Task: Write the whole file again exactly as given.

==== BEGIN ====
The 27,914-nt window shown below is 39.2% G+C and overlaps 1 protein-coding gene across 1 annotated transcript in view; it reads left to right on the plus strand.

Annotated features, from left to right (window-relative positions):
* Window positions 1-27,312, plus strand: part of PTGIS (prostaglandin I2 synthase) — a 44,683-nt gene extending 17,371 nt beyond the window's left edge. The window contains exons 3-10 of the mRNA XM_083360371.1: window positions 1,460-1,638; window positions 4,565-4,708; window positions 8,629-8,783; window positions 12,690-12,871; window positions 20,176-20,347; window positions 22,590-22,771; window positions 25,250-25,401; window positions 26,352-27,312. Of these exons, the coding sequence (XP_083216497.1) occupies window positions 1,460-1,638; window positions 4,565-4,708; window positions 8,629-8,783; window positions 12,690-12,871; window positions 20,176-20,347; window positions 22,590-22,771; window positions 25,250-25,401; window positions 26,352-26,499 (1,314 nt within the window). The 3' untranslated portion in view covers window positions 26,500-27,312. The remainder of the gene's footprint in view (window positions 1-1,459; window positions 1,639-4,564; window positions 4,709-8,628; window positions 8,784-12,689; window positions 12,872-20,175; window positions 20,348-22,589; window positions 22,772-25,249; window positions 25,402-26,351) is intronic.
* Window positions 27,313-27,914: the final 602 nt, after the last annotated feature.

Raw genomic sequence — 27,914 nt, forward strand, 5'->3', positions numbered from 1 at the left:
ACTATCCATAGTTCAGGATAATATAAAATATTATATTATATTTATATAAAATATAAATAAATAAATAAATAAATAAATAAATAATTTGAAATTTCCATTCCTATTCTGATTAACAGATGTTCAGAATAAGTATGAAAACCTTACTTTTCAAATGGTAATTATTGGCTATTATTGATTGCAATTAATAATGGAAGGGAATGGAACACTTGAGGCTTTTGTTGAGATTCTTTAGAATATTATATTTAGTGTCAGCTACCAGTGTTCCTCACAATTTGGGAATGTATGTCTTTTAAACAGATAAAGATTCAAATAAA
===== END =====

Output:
The 27,914-nt window shown below is 39.2% G+C and overlaps 1 protein-coding gene across 1 annotated transcript in view; it reads left to right on the plus strand.

Annotated features, from left to right (window-relative positions):
* Window positions 1-27,312, plus strand: part of PTGIS (prostaglandin I2 synthase) — a 44,683-nt gene extending 17,371 nt beyond the window's left edge. The window contains exons 3-10 of the mRNA XM_083360371.1: window positions 1,460-1,638; window positions 4,565-4,708; window positions 8,629-8,783; window positions 12,690-12,871; window positions 20,176-20,347; window positions 22,590-22,771; window positions 25,250-25,401; window positions 26,352-27,312. Of these exons, the coding sequence (XP_083216497.1) occupies window positions 1,460-1,638; window positions 4,565-4,708; window positions 8,629-8,783; window positions 12,690-12,871; window positions 20,176-20,347; window positions 22,590-22,771; window positions 25,250-25,401; window positions 26,352-26,499 (1,314 nt within the window). The 3' untranslated portion in view covers window positions 26,500-27,312. The remainder of the gene's footprint in view (window positions 1-1,459; window positions 1,639-4,564; window positions 4,709-8,628; window positions 8,784-12,689; window positions 12,872-20,175; window positions 20,348-22,589; window positions 22,772-25,249; window positions 25,402-26,351) is intronic.
* Window positions 27,313-27,914: the final 602 nt, after the last annotated feature.

Raw genomic sequence — 27,914 nt, forward strand, 5'->3', positions numbered from 1 at the left:
ACTATCCATAGTTCAGGATAATATAAAATATTATATTATATTTATATAAAATATAAATAAATAAATAAATAAATAAATAAATAATTTGAAATTTCCATTCCTATTCTGATTAACAGATGTTCAGAATAAGTATGAAAACCTTACTTTTCAAATGGTAATTATTGGCTATTATTGATTGCAATTAATAATGGAAGGGAATGGAACACTTGAGGCTTTTGTTGAGATTCTTTAGAATATTATATTTAGTGTCAGCTACCAGTGTTCCTCACAATTTGGGAATGTATGTCTTTTAAACAGATAAAGATTCAAATAAA